Many disciplines of medical science and law have studied multiple cases and tried to measure and calculate and probe into this problem, for the purpose of determining the cause, effects, and repercussions of familial abuse. Many organizations have sought to relieve the victims' pain and suffering through legal and social services. The next step, however, is the most critical and the least followed through. That would be the process of providing safe housing for no cost to the victim a her children so they can focus on intensive therapy for Post-Trumatic Stress, physical and emotional healing with enough time for re-training mom to have a meaningful career, building self-esteem and learning about generation cycles and how to break the bad ones and teach their children to live a higher standard and to control their own impulses. Safe-houses start this work by immediately providing a hidden residence to keep the family safe from the abuser, but what usually happens after that is the mom becomes overwhelmed by the changes and expectations and the huge realization that she must be the provider and emotional support for her damaged family even while they are healing. This is the time when many woman panic for their childrens' futures and resort to their old faulty thinking and return to the abuser rather than facing the fear that they may not be able to function independently.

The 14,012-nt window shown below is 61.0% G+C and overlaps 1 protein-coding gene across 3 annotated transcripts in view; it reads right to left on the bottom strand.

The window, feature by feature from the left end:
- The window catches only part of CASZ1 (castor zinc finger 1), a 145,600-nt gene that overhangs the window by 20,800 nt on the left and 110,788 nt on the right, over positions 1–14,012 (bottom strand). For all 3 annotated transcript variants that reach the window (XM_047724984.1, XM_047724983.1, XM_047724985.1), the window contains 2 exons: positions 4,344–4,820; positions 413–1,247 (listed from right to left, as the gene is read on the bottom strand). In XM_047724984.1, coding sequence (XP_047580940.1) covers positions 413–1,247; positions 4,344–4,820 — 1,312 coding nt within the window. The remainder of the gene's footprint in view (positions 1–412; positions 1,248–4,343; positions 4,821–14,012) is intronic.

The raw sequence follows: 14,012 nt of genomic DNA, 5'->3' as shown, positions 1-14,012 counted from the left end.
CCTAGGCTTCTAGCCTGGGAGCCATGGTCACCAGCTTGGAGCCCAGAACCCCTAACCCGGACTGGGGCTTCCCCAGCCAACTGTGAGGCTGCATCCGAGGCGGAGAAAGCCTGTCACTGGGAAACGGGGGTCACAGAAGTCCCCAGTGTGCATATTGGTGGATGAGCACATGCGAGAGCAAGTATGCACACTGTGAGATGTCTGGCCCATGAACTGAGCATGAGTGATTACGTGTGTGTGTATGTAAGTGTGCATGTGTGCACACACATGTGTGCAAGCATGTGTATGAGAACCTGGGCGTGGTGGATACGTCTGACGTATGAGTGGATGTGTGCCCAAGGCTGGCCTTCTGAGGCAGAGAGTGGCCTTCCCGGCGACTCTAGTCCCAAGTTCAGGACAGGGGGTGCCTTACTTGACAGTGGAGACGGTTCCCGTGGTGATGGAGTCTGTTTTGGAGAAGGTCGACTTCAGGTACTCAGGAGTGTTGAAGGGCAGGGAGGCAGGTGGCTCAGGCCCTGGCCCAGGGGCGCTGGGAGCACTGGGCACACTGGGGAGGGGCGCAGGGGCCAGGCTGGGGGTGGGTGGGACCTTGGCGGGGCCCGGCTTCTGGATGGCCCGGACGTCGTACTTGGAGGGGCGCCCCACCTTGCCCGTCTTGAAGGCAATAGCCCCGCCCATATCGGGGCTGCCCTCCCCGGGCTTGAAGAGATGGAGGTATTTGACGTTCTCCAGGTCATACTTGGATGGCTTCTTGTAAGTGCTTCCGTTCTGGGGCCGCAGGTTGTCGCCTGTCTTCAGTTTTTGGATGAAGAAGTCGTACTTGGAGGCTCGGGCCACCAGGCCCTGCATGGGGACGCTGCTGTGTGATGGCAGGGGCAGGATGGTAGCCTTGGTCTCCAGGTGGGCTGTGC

This is a proposal or plan of action that could well be the salvation of these unfortunate members of our society. They could participate in a social community that would be in itself a healing environment with safety, security and training being the focal point of its' existence. They would qualify to live on a self-sustaining ranch only by reason of being an abuse victim and never been violent themselves. Their families and pets would be welcomed as long as suggested therapy and education rules were followed.

Self-sustaining ranches would have gardens and orchards for food, livestock and poultry for milk and butter and eggs, and training programs for industry such as sewing, cooking, writing, first aid and CPR, computer science, animal care, mid-wifery, medical assistant, hair dressing and other careers that would help the ranch community and eventually as well as psychological help, support and even medication when needed.

What happens when a woman is trained and ready to be employed, employment begins at the Ranch, then she starts to pay bills, moves to the area of the ranch where homes are rented and then sold to them. They learn legal aspects of homeownership and still keeping their identities confidential. Budgeting and planning ahead for childrens' college funds and beginning to turn the Generational Cycle of abuse by establishing self-identification with their successes and not ruminating on past failures. Children learn from the mothers' example as well as from being surrounded by people working to improve their own life situations.